In every public debate there are at least two sides, so it is not surprising that in Pictou County there are voices in support of the mill owned by Northern Pulp and voices who would like to see the mill closed down.
At its essence this is a debate that breaks down into economy versus ecology. There are good-paying jobs in a region of the province that has seen many good-paying jobs disappear. The mill no longer employs as many people as it used to, but it is still a source of employment for a large number of residents who work either directly or indirectly for the operation.
Those who would like to see the mill closed, point to the environmental damage it has done and continues to do. They point out that tourism would flourish if not for the blot on the landscape and the particulate matter in the air.
You may disagree with either argument, but both are solid. In such circumstances, it is in the public’s interest that respectful debate take place – a free exchange of ideas. When ideas compete, generally the better idea wins out by swaying public opinion and. finally, often slowly, government policy.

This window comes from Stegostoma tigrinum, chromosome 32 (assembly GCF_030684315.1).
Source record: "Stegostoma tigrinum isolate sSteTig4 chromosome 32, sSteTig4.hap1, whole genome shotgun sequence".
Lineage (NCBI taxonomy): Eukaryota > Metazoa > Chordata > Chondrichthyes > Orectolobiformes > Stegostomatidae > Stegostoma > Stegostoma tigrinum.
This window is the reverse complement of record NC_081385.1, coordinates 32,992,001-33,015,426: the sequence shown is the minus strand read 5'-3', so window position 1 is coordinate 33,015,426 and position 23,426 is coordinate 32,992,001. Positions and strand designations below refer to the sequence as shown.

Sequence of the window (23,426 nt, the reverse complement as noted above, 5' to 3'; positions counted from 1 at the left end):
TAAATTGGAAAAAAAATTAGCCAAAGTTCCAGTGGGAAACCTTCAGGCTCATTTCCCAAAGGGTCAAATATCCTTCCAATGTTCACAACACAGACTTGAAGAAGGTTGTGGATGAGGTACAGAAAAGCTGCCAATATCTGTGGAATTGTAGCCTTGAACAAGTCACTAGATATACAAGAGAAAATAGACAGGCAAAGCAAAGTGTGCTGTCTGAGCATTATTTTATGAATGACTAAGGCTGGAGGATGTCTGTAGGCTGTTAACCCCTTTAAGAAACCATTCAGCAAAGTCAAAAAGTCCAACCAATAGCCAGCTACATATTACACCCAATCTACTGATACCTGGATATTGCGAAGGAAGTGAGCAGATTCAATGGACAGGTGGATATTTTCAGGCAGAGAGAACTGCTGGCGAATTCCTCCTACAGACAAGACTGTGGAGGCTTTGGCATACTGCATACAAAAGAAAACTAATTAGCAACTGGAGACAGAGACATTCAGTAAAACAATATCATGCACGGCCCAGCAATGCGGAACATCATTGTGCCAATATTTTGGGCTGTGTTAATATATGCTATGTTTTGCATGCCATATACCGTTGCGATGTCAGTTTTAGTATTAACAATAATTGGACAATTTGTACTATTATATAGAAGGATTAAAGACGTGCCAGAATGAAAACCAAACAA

Recently I went to buy journalist Joan Baxter’s new book, The Mill, at Coles bookstore in Highland Square Mall. I was told that Coles had cancelled the book signing because supporters of the mill had threatened to disrupt the event.
It was once said, “Tell me who you walk with and I’ll tell you who you are.” If you’re a supporter of the mill, be aware there are bullies among you. You have a strong argument that these bullies are undermining by trying to prevent the public from hearing the views of an accomplished journalist. That’s typically a strategy of those who are losing confidence in their own argument.
I did buy the book and I will read it knowing that there are people who are frightened that the facts it contains cannot be countered with reasonable debate. I would encourage everyone to buy the book and keep the lines of communication open.